The government delegation attending the World Economic Forum (WEF) annual meeting in Davos, Switzerland, this week will present a strong investment case for South Africa.
In the briefing before the trip, Finance Minister Tito Mboweni said he was confident they would.
Of course he should be.
At the highest levels, our government has become really good at telling a good story.
Successive ministers, especially those in vital posts such as finance and even those good guys who might not have actually believed it, have been telling a good story for years.
Treasury said ministers attending will be on the charm offensive pushing “the message that while South Africa faces challenges of weak economic growth and fiscal pressures, the country remains open for business as one of the best investment destinations in the world”.
The problem has never been the telling of a good story.
Many, many nations around the globe – all competing for the same pool of capital – are capable of telling a good story.
What international investors have seen right through in South Africa’s case is the lack of a credible plan.
This is clear from the divergence in performance between our currency and bond yields versus emerging market peers.
They are moving in near-unison, while the rand and our bonds have decoupled noticeably.
I am very surprised that we have been able to keep the likes of Moody’s at bay for so long.
Growth forecasts from Treasury and the South African Reserve Bank (SARB) have consistently been too optimistic.
When an already low 1.4% SARB forecast for this year is cut to 1.2% not even a month into the year, there is clearly trouble.
The International Monetary Fund (IMF) this week adjusted its growth forecast for South Africa to just 0.8% from 1.1%.
It sees this reaching only 1% next year, which is arguably more worrying.
As a country, we currently face the material challenge of attracting direct foreign investment, while at the same time trying to keep our ship afloat.
Unfortunately, the barbarians are at the gate and we need a plan.
No more rhetoric. We need a tactical, where-the-rubber-hits-the-road plan that will start creating traction in the direction of economic recovery – something that the international market will start believing.
This is the only way we will restore credibility and begin to change international investor perceptions.
Until we have that, the days of sub-1% annual growth will stay.
These investors are all too aware that creaking state-owned enterprises threaten to plunge our economy into further chaos precisely because they are so far in debt that they could ruin our fiscus.
At least President Cyril Ramaphosa has succeeded in forcing South African Airways (SAA) into a structured business rescue process.
That SAA was forced to consolidate certain domestic flights and cancel a number of domestic and international ones in the same week as government leaders were trying to take our “good story” to the world is notable.
The hunt for the billions needed to help keep the airline operating is taking a lot longer than anticipated.
In years gone by, Treasury would have rubber-stamped guarantees or advanced bailouts. The cupboard looks bare.
It is Eskom, though, that is the great unknown. Mboweni said he would be frank about our challenges at Davos and at the UK-Africa Investment Summit in London.
Already, there have been positive signs from the utility as new CEO Andre de Ruyter offered some insight into his pragmatism.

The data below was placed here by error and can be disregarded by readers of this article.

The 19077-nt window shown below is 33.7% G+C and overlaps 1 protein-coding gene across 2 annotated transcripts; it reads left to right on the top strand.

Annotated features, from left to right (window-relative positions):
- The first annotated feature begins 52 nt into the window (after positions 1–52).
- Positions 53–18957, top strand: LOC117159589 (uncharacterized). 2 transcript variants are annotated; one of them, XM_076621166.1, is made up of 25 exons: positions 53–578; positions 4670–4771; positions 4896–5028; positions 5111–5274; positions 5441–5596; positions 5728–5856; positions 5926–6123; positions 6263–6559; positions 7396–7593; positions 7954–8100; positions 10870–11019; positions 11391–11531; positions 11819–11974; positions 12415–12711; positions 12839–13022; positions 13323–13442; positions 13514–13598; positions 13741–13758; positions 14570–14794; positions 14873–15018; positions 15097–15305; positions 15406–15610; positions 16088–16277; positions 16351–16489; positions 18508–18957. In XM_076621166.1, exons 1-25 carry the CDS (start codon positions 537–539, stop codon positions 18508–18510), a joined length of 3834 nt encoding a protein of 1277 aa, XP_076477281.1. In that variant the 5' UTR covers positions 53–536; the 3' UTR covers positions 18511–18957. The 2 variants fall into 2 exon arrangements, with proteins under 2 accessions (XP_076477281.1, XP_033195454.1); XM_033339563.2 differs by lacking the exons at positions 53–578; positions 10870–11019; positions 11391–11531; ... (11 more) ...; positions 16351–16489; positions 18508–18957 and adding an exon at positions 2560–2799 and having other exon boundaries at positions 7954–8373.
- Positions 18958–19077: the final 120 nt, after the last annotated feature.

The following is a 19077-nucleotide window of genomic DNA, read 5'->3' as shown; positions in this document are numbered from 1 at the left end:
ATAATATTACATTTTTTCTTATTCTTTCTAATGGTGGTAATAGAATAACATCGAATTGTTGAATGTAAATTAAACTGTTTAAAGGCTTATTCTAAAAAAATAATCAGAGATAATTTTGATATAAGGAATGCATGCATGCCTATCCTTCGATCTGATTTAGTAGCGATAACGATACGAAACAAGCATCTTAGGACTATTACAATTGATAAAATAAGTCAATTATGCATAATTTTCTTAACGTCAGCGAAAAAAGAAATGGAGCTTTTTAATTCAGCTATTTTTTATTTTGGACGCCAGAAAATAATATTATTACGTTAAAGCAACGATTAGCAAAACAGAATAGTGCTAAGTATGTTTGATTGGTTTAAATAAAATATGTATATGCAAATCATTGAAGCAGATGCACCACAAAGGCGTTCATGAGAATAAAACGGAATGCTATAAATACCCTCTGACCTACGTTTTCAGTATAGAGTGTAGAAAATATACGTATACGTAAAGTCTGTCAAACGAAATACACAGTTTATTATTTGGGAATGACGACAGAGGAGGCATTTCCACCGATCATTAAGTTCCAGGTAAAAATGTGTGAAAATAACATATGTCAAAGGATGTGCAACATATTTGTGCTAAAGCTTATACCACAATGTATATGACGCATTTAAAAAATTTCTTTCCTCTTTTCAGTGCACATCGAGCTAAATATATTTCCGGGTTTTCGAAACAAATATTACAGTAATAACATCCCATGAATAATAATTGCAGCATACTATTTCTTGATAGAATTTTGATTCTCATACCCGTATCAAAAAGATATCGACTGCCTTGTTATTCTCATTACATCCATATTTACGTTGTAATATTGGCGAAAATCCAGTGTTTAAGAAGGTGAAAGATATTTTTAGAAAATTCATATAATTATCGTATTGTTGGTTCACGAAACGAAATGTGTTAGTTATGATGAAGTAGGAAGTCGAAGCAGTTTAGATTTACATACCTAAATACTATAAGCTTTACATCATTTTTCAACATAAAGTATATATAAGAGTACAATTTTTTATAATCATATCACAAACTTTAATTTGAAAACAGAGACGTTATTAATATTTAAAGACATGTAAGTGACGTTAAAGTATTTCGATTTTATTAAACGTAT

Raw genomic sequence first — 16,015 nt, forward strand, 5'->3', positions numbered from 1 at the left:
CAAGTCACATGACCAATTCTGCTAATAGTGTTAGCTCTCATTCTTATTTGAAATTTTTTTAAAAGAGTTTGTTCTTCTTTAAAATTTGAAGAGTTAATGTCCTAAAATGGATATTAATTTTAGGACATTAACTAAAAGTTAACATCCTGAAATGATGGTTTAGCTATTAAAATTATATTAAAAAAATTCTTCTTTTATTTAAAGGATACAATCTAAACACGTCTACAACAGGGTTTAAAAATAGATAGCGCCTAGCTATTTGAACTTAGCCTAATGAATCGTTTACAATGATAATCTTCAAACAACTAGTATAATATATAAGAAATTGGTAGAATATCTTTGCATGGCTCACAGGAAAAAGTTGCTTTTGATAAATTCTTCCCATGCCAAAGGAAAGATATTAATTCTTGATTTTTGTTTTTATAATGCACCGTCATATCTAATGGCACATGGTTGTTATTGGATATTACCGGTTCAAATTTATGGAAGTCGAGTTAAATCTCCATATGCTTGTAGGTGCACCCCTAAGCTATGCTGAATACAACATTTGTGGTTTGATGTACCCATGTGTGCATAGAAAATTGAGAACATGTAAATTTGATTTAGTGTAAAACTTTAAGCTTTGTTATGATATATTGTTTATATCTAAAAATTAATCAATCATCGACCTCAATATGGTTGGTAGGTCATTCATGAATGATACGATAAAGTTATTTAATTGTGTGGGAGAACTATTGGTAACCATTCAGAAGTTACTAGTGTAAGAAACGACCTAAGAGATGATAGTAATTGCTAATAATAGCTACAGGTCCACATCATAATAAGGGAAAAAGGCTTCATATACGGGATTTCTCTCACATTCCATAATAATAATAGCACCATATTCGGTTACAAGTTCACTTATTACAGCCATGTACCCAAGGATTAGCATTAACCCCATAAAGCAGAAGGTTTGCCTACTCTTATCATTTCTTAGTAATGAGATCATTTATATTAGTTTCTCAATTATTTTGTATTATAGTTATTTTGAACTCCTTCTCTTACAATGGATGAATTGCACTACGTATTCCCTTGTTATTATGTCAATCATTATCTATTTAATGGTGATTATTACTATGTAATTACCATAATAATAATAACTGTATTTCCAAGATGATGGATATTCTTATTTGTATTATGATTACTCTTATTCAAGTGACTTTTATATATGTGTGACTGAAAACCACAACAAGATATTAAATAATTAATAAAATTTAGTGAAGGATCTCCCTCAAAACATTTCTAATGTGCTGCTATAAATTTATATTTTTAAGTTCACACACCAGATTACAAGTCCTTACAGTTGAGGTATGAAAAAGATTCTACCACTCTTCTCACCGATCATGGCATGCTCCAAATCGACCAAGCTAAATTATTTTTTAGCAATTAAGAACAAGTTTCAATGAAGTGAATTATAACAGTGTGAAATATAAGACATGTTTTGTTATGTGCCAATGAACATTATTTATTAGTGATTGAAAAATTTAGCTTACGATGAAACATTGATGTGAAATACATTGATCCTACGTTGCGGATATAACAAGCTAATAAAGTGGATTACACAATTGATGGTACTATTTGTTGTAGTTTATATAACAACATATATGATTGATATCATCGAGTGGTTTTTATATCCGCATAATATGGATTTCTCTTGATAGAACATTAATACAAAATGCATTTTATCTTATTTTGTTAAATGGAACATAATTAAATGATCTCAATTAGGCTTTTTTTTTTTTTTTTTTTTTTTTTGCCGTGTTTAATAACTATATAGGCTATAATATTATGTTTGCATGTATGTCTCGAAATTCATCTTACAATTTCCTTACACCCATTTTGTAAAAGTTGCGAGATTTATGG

It’s easy to be negative about the outlook for South Africa, more so given the negative sentiment from overseas.
Every day we (and those international investors) are bombarded by negative statistics and news.
Just look at those growth figures!
But these negative statistics represent our reality. I believe this is a great place to start.
Is Eskom a challenge? Absolutely.
But are successful businesses still trading despite these challenges? Yes.
Is the reliability of power a challenge in other developing markets? Definitely.
As business owners, we can’t simply sit around and hope for the challenges at Eskom to go away soon.
Concerns around issues such as reliable power supply, labour and policy certainty have existed for years.
I recall international acquirers flagging certain of these in our engagements as far back as 2013.
Let us rather educate the international market around our ability to trade despite these challenges.
This doesn’t sit on the shoulders of government only. As business stakeholders in this country of unlimited potential, we have an obligation to make ourselves more competitive internationally.
And we must accept that there may be short term pain to trade through this phase and step up to the plate to play our part in rebuilding this economy.
We must realise that there are many very attractive investment opportunities in other developing economies, so if we don’t really make an effort to truly analyse and understand what is scaring people away and start mitigating these concerns, then we need to live with the lack of new investors in our markets.
Let’s move beyond the stage-managed headline figures such as the R1.2 trillion committed at the president’s second investment conference last year.
We – and foreign investors – know a lot of the capital being committed by business South Africa is not new investment.
We need new, fresh capital. Increases in sustainable employment can only be driven by business (through growing the economy).
These investments don’t have to be billions or tens of billions at a time.
Believe me, the tranches of a few hundred million at a time add up very quickly.
Perhaps the subtle change in messaging telegraphed by Mboweni signals a new approach by government.
We can only hope.
Let’s embrace our challenges and focus on what’s next!